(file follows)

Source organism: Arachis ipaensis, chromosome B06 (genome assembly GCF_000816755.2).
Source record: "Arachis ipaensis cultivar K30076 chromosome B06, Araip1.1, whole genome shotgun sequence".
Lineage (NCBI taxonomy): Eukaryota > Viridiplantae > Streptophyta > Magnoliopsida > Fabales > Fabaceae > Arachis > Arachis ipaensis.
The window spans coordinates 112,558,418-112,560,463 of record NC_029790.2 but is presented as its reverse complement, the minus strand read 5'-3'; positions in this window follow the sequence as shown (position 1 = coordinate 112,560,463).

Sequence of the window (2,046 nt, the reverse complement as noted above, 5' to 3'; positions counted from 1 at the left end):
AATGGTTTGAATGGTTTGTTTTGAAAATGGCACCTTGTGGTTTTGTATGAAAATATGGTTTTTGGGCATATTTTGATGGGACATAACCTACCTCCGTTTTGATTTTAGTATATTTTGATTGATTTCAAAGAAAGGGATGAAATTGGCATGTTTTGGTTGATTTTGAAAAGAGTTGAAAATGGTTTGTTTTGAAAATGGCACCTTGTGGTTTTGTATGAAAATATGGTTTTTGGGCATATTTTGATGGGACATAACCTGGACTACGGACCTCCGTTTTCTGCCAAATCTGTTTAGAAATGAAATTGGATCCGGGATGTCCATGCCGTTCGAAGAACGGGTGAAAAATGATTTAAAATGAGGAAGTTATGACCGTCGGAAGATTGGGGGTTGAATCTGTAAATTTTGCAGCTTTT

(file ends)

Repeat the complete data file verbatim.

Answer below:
Source organism: Arachis ipaensis, chromosome B06 (genome assembly GCF_000816755.2).
Source record: "Arachis ipaensis cultivar K30076 chromosome B06, Araip1.1, whole genome shotgun sequence".
Lineage (NCBI taxonomy): Eukaryota > Viridiplantae > Streptophyta > Magnoliopsida > Fabales > Fabaceae > Arachis > Arachis ipaensis.
The window spans coordinates 112,558,418-112,560,463 of record NC_029790.2 but is presented as its reverse complement, the minus strand read 5'-3'; positions in this window follow the sequence as shown (position 1 = coordinate 112,560,463).

Sequence of the window (2,046 nt, the reverse complement as noted above, 5' to 3'; positions counted from 1 at the left end):
AATGGTTTGAATGGTTTGTTTTGAAAATGGCACCTTGTGGTTTTGTATGAAAATATGGTTTTTGGGCATATTTTGATGGGACATAACCTACCTCCGTTTTGATTTTAGTATATTTTGATTGATTTCAAAGAAAGGGATGAAATTGGCATGTTTTGGTTGATTTTGAAAAGAGTTGAAAATGGTTTGTTTTGAAAATGGCACCTTGTGGTTTTGTATGAAAATATGGTTTTTGGGCATATTTTGATGGGACATAACCTGGACTACGGACCTCCGTTTTCTGCCAAATCTGTTTAGAAATGAAATTGGATCCGGGATGTCCATGCCGTTCGAAGAACGGGTGAAAAATGATTTAAAATGAGGAAGTTATGACCGTCGGAAGATTGGGGGTTGAATCTGTAAATTTTGCAGCTTTT